You might like to exercise, but you don't like to sweat. If that describes you, a water workout is the solution. You get to work hard, increase your heart rate, burn calories, improve strength and flexibility, and elevate your mood. You will sweat, but you won't know it because you're covered with water. This liquid environment is a challenging workout for all body types while keeping you impact-free.
You do not need the ability to swim for a shallow aerobic workout. Your feet remain on the bottom of the pool throughout the exercise session. The effects of gravity are reduced in water and with water up to your chest, you'll carry about 35 percent of your body weight, making exercises such as running, jumping, leaping and kicking easy. Shallow water techniques include a variety of movements. Move forward, backward, sideways and up and down to challenge your muscles. Include cardiovascular exercises such as jumping jacks, sprints, walks, front kicks, side shuffles and grapevines to increase your heart rate.
Being comfortable in the water is required for deep water workouts even though you're held up with a flotation belt. In water up to your neck, you carry approximately 10 percent of your body weight, which reduces the impact on your spine, hips, knees and ankles. Even though the water reduces impact, it provides resistance. Regardless of the way you move, you push against water and your muscles respond. Deep water aerobic techniques include movements such as twists, bike pedals, kicks, frog jumps, high knees and flutter kicks.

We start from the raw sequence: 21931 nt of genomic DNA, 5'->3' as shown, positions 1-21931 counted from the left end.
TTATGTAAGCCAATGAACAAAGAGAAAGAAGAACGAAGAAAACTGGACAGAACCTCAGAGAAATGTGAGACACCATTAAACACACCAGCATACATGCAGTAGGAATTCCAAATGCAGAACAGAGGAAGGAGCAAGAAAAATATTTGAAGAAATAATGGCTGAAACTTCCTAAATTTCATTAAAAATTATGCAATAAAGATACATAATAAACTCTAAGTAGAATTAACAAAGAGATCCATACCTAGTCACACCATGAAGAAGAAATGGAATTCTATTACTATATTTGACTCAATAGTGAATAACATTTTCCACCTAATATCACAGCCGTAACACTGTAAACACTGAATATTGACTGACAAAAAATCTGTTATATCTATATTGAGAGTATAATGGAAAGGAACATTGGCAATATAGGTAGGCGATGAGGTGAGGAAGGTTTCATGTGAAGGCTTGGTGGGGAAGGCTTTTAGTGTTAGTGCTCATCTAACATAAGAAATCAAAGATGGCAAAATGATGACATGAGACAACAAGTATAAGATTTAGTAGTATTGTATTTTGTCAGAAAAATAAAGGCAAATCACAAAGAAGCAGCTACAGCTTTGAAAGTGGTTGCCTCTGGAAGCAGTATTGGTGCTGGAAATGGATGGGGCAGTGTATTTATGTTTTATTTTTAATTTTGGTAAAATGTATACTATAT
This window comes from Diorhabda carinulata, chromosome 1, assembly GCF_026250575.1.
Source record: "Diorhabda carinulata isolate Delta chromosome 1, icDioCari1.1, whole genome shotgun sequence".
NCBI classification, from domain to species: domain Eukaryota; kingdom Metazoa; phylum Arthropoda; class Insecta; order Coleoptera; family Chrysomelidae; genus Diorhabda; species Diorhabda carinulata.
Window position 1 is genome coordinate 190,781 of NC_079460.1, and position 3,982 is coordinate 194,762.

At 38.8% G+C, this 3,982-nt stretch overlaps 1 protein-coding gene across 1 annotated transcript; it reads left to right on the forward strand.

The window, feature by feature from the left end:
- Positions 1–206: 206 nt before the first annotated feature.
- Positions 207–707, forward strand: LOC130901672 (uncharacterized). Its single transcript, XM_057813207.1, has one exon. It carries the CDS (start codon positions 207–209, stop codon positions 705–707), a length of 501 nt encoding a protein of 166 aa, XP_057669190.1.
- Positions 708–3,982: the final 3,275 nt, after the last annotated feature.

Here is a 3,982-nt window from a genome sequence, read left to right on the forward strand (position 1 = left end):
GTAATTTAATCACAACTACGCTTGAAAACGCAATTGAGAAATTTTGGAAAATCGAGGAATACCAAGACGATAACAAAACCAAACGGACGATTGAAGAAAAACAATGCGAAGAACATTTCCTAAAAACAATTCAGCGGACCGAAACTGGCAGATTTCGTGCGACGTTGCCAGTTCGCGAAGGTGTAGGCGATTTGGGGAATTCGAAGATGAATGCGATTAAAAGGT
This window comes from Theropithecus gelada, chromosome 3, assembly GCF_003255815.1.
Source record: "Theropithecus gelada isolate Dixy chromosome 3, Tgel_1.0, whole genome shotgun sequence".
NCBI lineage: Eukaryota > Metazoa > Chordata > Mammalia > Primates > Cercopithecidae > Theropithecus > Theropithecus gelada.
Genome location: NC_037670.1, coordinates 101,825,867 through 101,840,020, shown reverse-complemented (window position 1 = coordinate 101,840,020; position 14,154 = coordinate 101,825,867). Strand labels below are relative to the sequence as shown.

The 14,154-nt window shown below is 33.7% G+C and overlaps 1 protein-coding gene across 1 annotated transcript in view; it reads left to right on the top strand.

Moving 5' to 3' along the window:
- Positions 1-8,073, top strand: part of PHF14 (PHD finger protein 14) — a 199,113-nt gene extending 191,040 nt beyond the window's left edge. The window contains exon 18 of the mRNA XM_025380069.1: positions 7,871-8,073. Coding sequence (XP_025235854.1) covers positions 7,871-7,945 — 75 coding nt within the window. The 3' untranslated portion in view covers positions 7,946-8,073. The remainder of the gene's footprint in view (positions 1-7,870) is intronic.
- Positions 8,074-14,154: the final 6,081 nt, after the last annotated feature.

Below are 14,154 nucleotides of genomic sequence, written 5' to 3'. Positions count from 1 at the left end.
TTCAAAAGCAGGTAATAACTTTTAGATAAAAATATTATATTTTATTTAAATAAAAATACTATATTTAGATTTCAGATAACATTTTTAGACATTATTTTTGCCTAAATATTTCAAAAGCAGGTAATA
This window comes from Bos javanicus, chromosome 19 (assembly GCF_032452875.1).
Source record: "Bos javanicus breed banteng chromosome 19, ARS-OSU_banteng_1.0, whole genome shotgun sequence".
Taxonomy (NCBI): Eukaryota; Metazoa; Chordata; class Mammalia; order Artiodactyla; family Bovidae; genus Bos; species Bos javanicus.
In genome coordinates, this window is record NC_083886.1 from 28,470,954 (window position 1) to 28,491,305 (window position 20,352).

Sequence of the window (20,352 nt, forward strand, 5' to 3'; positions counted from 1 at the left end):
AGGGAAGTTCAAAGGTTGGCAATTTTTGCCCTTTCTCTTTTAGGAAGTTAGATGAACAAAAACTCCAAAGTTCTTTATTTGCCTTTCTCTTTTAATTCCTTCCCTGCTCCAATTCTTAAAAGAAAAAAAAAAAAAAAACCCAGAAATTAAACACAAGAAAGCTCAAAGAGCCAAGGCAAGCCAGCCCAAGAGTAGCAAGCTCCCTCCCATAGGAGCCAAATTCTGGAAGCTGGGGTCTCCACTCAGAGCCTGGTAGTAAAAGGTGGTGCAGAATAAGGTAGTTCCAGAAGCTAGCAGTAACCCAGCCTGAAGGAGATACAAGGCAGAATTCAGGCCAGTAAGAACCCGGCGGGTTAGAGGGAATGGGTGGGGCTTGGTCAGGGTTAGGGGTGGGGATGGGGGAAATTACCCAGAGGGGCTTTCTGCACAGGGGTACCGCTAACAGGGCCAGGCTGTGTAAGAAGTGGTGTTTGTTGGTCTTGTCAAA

Aqua aerobics classes also include strength training. You use water dumbbells or paddles for resistance. The exercises are similar to those you do on land. Movements such as arm curls, arm extensions, chest cross-overs, shoulder raises and pull downs, and pushups improve your upper body strength. An effective water workout also includes core strengthening exercises. Some of these are performed from a standing position such as side bends and torso rotations. Others are performed floating on your back for an abdominal crunch, floating twist or side crunch.
The water enhances flexibility by allowing your joints a greater range of motion. Stretches that you may find difficult on land become easier in the water. Include flexibility movements for your major muscle groups. Place your arms behind your back to stretch your chest and then float your arms forward to stretch your back. Lift one leg and set your foot on the wall of the pool as you lean toward your leg to stretch your hamstrings. Stand near a wall and place your toes up the wall with your heels on the floor to stretch your calves.
- Aquatic Exercise Association: The Water Well
- Arthritis Foundation: Water Exercise
- American Council on Exercise: Make a Splash with Water Fitness
- "Aqua Fitness"; Mimi Rodriguez Adami
A mother of two and passionate fitness presenter, Lisa M. Wolfe had her first fitness article published in 2001. She is the author of six fitness books and holds an Associate of Arts in exercise science from Oakland Community College. When not writing, Wolfe is hula-hooping, kayaking, walking or cycling.